Objectives: To compare the healthcare costs of patients with overactive bladder (OAB) who switch vs persist on anti-muscarinic agents (AMs), describe resource use and costs among OAB patients who discontinue AMs, and assess factors associated with persisting vs switching or discontinuing.
Methods: OAB patients initiating an AM between January 1, 2007 and March 31, 2012 were identified from a claims database of US privately insured beneficiaries (n ≈ 16 million) and required to have no AM claims in the 12 months before AM initiation (baseline period). Patients were classified as persisters, switchers, or discontinuers, and assigned a study index date based on their AM use in the 6 months following initiation. Baseline characteristics, resource use, and costs were compared between persisters and the other groups. Resource use and costs in the 1 month before and 6 months after the study index date (for switchers, the date of index AM switching; for persisters, a randomly assigned date to reflect the distribution of the time from AM initiation to switching among switchers) were also compared between persisters and switchers in unadjusted and adjusted analyses. Factors associated with persisting vs switching or discontinuing were assessed.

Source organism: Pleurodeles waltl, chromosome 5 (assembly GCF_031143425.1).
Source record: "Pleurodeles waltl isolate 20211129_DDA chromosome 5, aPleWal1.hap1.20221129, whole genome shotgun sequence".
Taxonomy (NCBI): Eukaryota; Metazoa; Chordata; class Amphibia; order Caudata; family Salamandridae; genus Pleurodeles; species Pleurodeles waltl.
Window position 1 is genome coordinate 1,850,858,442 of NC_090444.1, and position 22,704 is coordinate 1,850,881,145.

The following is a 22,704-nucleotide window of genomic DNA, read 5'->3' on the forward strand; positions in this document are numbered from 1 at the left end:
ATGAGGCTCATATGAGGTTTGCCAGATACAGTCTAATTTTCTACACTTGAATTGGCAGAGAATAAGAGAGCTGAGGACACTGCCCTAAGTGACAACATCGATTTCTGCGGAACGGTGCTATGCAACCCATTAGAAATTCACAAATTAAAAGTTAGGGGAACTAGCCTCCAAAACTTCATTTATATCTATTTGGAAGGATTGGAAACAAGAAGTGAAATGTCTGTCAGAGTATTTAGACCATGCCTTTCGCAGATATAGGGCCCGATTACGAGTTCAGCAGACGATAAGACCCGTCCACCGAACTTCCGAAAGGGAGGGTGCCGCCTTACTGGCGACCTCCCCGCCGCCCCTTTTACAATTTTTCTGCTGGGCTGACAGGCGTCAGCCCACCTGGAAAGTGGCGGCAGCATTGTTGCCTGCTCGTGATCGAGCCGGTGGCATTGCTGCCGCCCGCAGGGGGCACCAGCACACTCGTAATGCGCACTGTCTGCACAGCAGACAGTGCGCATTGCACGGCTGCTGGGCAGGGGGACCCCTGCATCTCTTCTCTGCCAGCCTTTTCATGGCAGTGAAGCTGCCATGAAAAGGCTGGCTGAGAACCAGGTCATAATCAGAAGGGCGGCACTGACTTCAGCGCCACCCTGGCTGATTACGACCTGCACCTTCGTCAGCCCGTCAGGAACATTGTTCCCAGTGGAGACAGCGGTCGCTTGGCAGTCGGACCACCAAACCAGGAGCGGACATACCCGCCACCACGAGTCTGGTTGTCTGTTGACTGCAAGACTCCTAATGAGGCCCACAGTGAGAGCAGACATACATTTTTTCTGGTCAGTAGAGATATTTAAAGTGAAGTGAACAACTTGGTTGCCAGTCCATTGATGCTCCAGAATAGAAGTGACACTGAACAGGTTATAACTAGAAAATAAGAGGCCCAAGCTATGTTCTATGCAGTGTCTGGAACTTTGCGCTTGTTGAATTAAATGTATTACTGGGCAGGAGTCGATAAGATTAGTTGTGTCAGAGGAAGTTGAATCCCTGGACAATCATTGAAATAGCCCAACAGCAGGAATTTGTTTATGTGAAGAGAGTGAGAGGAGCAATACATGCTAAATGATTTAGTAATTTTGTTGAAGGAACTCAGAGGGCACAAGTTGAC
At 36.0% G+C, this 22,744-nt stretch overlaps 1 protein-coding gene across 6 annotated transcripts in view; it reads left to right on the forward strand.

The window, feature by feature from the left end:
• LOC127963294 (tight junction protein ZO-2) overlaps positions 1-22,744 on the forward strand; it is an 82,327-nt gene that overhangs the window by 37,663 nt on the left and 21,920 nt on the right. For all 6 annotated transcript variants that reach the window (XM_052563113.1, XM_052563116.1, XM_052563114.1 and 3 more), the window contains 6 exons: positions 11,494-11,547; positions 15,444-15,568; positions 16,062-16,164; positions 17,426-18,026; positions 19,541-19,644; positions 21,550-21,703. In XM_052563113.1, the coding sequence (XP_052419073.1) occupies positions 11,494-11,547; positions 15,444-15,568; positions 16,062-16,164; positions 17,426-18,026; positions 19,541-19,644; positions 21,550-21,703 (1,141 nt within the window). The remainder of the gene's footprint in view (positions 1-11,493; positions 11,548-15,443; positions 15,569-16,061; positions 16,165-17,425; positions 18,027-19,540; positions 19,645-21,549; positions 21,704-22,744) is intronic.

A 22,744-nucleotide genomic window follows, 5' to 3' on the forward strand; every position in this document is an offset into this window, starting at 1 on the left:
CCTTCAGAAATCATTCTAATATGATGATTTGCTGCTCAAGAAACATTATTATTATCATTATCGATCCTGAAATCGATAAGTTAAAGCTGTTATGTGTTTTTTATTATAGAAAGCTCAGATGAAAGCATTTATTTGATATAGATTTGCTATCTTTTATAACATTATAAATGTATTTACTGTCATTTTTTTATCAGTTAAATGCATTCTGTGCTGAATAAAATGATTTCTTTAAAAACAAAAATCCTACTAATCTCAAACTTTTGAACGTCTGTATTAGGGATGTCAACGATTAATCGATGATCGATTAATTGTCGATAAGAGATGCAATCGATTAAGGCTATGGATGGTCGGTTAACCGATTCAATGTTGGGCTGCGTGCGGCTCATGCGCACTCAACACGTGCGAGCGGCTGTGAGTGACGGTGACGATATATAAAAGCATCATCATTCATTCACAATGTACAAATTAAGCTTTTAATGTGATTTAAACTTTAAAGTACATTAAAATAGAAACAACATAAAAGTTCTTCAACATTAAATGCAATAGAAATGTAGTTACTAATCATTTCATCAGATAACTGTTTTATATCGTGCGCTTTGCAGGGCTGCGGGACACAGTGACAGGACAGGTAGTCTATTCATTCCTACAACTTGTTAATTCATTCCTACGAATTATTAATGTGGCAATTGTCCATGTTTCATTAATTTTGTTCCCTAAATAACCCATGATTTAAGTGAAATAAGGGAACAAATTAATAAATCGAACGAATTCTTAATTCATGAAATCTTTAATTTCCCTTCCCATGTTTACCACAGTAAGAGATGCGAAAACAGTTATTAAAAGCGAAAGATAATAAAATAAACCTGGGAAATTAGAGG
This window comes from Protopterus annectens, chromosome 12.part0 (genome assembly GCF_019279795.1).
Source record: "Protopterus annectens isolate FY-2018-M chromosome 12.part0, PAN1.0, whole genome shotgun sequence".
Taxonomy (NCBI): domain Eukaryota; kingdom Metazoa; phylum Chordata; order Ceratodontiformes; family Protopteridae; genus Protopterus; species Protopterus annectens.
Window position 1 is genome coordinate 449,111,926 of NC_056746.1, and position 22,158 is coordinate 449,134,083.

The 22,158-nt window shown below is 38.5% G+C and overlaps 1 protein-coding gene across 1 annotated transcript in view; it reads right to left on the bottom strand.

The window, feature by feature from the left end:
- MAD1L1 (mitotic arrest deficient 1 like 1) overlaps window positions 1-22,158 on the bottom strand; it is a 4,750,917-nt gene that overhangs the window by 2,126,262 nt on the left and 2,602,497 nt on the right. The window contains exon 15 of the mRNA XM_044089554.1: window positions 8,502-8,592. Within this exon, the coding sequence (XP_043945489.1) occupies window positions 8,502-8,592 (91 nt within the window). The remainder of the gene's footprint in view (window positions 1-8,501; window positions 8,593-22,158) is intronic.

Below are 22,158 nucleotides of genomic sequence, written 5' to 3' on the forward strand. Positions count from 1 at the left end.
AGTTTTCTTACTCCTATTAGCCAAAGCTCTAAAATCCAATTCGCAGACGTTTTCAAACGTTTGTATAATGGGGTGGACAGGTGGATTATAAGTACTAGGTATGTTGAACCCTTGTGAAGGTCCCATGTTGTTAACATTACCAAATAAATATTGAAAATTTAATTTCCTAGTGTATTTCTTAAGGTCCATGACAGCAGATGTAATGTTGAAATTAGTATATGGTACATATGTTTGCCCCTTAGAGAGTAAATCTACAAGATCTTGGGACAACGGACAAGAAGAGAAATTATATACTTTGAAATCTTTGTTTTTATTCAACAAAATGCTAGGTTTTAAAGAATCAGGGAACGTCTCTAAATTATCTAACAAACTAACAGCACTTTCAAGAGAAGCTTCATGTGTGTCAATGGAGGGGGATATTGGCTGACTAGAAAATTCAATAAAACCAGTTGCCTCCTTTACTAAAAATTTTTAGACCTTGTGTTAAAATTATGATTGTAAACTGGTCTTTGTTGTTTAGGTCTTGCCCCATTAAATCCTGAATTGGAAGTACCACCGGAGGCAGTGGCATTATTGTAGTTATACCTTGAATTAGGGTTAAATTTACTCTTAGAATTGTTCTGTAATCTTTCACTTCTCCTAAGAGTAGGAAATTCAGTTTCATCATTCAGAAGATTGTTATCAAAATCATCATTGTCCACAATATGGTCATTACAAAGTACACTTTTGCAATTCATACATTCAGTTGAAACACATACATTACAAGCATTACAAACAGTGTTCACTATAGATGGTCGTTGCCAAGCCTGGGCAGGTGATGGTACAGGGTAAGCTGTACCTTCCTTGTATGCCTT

Results: After controlling for baseline characteristics and costs, persisters vs switchers had significantly lower all-cause and OAB-related costs in both the month before (all-cause $1222 vs $1759, OAB-related $142 vs $170) and 6 months after the study index date (all-cause $7017 vs $8806, OAB-related $642 vs $797). Factors associated with switching or discontinuing vs persisting included index AM, younger age, and history of UTI.
Conclusion: A large proportion of OAB patients discontinue or switch AMs shortly after initiation, and switching is associated with higher costs.
Keywords: Adherence; Anti-muscarinic agents; Claims data; Costs; Healthcare resource use; Overactive bladder; Persistence; Switching; Treatment patterns.